propane inventories chart

A spike in demand during the late December/early January cold weather depleted the region's inventories. More expensive imports were used to quickly replenish the area's supply. Warmer temperatures over the last few weeks have contributed to inventories remaining well within the five year range.

Below is a table of prices collected for various regions of the state.

Maine Retail Heating Fuel Prices, as of March 5, 2018


Heating Oil

Statewide

Southwest

Central

Eastern

Western

Northern

Average

2.73

2.69

2.81

2.68

2.69

2.82

High

3.00

3.00

3.00

3.00

3.00

2.93

Low

2.39

2.39

2.50

2.39

2.40

2.80

Kerosene

3.38

3.43

3.42

3.32

3.33

3.37

Propane

2.82

2.99

2.79

2.73

2.73

2.68

The following two tables compare the prices between various heating fuels, and converts these prices to a common heating unit value (dollars per million Btu). In January, when oil and natural prices were higher, wood pellets had a lower dollar cost on a heat value basis. This week, lower natural gas prices make this a lower cost fuel (on a strictly heat value basis).

Comparison of Heating Fuel Prices per Million Btu (January 29, 2018)

Fuel Price (in dollars) Fuel Price (dollars per million Btu)
Cord Wood ($250/cord) $11.36
Wood Pellets ($260/ton) $15.64
Natural Gas ($1.69/therm) $16.93
Heating Oil ($2.95/gallon) $21.27
Kerosene ($3.57/gallon) $26.44
Propane ($2.82/gallon) $30.88
Electricity (baseboard) (14-17.5 cents/kwh) $42.50-$51.29

Comparison of Heating Fuel Prices per Million Btu (March 5, 2018)

Fuel Price (in dollars) Fuel Price (dollars per million Btu)
Cord Wood ($250/cord) $11.36
Wood Pellets ($260/ton) $15.64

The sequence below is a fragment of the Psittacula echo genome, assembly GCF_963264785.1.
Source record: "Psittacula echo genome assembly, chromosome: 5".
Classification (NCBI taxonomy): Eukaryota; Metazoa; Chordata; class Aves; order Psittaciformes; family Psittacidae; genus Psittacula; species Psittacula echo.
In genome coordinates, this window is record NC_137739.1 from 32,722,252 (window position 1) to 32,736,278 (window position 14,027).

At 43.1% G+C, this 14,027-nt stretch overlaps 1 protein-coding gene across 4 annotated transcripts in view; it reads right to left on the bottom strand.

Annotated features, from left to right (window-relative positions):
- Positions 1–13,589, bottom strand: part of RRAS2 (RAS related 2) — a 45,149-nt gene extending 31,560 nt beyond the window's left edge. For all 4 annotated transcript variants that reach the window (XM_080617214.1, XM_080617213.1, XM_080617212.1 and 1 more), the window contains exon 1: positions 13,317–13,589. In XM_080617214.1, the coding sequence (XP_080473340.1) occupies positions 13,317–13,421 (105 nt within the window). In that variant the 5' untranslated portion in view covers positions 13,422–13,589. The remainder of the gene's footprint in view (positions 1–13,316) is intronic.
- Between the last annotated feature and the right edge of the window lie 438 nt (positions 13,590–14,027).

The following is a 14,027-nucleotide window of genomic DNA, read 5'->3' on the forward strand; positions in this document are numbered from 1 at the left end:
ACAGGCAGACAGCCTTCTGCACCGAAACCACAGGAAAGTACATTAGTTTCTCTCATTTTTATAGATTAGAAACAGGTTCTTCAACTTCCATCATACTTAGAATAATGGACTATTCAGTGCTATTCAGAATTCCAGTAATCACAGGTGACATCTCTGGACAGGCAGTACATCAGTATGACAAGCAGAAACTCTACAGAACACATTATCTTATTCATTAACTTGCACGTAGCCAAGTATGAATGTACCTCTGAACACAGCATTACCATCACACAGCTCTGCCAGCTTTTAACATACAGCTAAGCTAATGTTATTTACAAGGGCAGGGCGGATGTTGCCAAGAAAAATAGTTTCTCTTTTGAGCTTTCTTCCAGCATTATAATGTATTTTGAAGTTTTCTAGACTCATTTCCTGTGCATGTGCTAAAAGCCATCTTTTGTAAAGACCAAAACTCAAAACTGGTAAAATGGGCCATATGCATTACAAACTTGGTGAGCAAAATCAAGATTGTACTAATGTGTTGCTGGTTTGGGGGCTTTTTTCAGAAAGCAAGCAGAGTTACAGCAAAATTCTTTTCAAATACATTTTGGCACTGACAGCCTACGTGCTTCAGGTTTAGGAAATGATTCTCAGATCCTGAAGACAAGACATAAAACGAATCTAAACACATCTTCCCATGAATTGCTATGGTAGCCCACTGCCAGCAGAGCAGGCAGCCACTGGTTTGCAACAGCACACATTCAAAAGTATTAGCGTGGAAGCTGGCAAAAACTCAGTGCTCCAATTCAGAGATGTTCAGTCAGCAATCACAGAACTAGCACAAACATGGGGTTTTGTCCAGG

Natural Gas ($1.55/therm) $15.50
Heating Oil ($2.73/gallon) $19.68
Kerosene ($3.38/gallon) $25.04
Propane ($2.82/gallon) $30.88
Electricity (baseboard) (14-17.5 cents/kwh) $42.50-$51.29

However, fuel prices are only part of the calculation when determining which fuel will save you more money over the course of a heating season. The type of heating system, as well as its efficiency, is also an important factor in determining final costs. The Energy Office has a calculator on its web site that allows consumers to explore these fuel options further, as well as compare efficiencies of heating systems most closely matching their own system. Heating costs vary considerably from home to home. The home heating calculator can assist homeowners in finding the best heating option for their home, location, lifestyle, and budget http://www.maine.gov/energy/index.html . Efficiency Maine also has a calculator on its website that can help consumers evaluate their heating options http://www.efficiencymaine.com/at-home/home-energy-savings-program/heating-cost-comparison/

The price for heating oil is a statewide average; prices in a given geographic region of the state may be considerably higher or lower than this average. This week, within the Energy Office sample, the highest heating oil price found was $3.00, and the lowest heating oil price found was $2.39. Also, the statewide average price for propane is based on consumption of at least 900 gallons a year. Households using propane just for cooking or hot water generally pay a higher per gallon price. The table above provides current Maine cash prices in dollars rounded to the nearest penny.

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For Immediate Release

Contact:
Lisa Smith
(207) 624-7445
lisa.j.smith@maine.gov